One area where The Ascent excels is in rewarding players in surprising ways, exceeding expectations frequently. You may have to fight your way through a slum full of hardened gang members, dying several times in the process, only to be then presented with a whole new shopping complex to explore, complete with a spectacular view. Iâ€™ve taken more screenshots of The Ascent than any other game this year. The cut-scenes are well directed too, giving the limelight to an eccentric bunch of sci-fi misfits.
Even during battle, The Ascent looks the part â€“ explosions are accompanied by dazzling particle effects, showcasing that lustrous next-gen seen. The litter-strewn environments genuinely feel lived-in – nay abused, no thanks to overpopulation and overcrowding â€“ and if you take a break from forward rolling around the grimy, somewhat seedy, complexes you may catch some pleasingly small details.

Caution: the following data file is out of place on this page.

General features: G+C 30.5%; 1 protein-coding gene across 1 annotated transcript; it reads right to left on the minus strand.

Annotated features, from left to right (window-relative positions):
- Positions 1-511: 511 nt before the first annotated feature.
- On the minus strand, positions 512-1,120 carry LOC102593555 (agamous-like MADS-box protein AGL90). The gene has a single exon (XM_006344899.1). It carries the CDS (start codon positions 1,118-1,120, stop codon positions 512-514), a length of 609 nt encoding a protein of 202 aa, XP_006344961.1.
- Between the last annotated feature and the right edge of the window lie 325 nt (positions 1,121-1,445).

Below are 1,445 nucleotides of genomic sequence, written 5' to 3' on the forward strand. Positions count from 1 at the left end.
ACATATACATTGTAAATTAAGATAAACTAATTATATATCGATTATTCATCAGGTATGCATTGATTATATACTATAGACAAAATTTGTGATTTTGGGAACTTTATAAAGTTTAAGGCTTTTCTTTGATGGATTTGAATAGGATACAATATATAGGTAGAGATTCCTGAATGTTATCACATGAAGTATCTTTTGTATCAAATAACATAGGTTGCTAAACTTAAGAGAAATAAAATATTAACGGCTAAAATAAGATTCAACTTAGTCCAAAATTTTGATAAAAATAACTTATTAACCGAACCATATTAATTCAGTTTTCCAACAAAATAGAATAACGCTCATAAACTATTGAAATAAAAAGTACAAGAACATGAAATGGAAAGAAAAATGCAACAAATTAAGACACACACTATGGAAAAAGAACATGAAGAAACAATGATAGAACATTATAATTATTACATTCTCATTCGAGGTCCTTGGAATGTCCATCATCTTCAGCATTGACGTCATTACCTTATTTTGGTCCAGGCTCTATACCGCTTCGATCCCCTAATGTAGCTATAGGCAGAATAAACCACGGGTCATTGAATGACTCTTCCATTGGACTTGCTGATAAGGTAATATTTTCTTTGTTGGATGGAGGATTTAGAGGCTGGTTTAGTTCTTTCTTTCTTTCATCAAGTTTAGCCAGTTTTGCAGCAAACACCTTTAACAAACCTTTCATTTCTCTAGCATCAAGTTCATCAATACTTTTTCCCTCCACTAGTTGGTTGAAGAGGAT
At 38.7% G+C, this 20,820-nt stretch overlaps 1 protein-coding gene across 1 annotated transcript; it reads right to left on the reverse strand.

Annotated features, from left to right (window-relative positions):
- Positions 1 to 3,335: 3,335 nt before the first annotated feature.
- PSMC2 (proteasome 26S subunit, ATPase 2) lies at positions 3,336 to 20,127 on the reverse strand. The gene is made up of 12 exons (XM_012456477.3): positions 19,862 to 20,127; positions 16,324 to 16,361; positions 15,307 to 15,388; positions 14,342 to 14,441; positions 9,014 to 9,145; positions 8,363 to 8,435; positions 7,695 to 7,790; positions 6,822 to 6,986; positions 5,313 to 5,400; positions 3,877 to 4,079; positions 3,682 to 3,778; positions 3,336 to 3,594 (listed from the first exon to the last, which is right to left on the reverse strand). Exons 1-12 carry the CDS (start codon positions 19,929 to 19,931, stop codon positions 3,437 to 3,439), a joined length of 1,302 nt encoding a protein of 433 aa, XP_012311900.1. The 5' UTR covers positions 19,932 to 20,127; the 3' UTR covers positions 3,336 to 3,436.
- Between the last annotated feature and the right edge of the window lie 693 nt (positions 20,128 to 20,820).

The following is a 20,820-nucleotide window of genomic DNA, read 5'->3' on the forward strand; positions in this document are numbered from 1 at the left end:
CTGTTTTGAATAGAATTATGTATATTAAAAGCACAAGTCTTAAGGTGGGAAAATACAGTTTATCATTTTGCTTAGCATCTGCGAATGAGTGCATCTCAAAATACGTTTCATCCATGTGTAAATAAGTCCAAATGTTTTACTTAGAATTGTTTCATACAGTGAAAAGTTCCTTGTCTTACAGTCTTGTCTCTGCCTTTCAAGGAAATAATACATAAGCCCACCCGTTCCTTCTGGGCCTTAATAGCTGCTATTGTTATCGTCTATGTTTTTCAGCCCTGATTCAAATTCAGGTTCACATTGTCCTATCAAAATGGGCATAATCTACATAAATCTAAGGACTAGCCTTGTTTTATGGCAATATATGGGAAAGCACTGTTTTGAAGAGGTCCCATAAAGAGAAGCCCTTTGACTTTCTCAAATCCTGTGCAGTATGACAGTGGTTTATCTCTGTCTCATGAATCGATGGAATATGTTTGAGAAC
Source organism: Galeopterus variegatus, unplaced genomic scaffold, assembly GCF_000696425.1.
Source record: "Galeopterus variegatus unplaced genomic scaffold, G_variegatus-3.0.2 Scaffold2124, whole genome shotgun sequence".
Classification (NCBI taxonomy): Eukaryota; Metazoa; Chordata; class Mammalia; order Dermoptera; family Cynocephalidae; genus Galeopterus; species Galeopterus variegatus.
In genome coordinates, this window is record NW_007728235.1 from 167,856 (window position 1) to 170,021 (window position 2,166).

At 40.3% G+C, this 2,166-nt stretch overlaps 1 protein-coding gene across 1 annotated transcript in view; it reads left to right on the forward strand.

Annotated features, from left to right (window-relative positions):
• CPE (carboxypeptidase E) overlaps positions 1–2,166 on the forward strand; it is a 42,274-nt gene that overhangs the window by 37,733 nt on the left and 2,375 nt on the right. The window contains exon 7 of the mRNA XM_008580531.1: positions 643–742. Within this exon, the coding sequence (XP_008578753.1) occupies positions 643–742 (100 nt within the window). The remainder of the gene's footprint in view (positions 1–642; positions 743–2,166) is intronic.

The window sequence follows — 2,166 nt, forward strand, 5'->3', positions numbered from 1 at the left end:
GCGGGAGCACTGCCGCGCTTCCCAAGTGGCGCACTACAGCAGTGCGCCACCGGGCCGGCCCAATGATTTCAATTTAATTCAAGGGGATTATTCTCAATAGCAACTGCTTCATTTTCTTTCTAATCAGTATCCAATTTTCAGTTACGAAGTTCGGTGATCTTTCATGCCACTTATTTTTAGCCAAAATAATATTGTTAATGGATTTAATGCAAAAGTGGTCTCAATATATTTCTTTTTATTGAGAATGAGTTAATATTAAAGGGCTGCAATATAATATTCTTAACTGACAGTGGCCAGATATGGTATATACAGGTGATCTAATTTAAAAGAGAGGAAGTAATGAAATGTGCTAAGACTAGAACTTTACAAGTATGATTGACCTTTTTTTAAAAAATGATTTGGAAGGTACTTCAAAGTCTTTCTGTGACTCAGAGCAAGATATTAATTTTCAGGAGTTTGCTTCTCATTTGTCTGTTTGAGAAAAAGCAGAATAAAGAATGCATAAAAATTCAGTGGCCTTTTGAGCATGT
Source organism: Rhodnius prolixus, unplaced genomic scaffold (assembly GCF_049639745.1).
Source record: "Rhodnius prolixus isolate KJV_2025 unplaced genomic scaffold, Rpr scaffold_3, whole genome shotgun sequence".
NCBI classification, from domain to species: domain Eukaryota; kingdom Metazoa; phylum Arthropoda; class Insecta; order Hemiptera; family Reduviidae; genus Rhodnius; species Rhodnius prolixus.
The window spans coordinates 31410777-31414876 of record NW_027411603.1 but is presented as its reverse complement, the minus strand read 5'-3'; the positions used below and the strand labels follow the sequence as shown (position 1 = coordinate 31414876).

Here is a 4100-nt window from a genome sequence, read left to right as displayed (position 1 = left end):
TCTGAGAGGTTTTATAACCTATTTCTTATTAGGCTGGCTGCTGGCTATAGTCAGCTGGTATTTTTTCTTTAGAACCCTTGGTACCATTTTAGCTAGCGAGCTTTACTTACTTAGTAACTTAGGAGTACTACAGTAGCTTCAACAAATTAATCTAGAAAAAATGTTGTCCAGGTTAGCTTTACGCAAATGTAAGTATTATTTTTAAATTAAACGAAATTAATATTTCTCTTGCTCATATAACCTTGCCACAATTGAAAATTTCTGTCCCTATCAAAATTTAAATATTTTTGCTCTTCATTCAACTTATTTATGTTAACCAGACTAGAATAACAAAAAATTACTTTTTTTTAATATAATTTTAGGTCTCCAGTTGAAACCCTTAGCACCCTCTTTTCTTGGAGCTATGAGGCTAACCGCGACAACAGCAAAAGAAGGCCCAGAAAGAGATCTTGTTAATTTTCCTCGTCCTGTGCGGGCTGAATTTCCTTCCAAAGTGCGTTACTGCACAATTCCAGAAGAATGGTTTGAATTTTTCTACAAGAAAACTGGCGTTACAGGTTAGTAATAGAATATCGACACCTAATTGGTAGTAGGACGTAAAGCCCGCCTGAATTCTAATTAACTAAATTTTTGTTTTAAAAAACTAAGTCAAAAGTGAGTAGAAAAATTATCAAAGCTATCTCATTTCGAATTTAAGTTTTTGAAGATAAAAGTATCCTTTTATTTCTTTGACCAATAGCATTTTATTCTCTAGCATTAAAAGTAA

Despite the dystopian setting and general sense of despair, The Ascent doesnâ€™t always take itself seriously either â€“ itâ€™s possible to equip comically baggy â€˜MC-H Pantsâ€™ and thereâ€™s also an achievement to be had by washing your hands after using a toilet.
The stylish presentation is complemented by the codex section, featuring 3D dioramas that delve into the lore and help expand the backstory. If only the text wasnâ€™t so small â€“ one of the peculiar design faults is that the majority of HUD and UI elements use tiny text. Only the option to enlarge the cut-scene subtitles is provided, meaning it’s easy to miss important info â€“ the loot drop ticker text is almost unreadable.
Adding to this, pressing â€˜Xâ€™ picks up an item; holding â€˜Xâ€™ equips it. This led to some fumbling early on, accidentally unequipping preferred weapons during the heat of battle.
Speaking of which, the array of weapons is surprisingly large with some erring on the experimental side. They can be upgraded using crafting kits often found by exploring building interiors, and the majority are raucous and punchy; energy weapons emit high-pitched shrieks, while sniper rifle bullets can pass through multiple targets.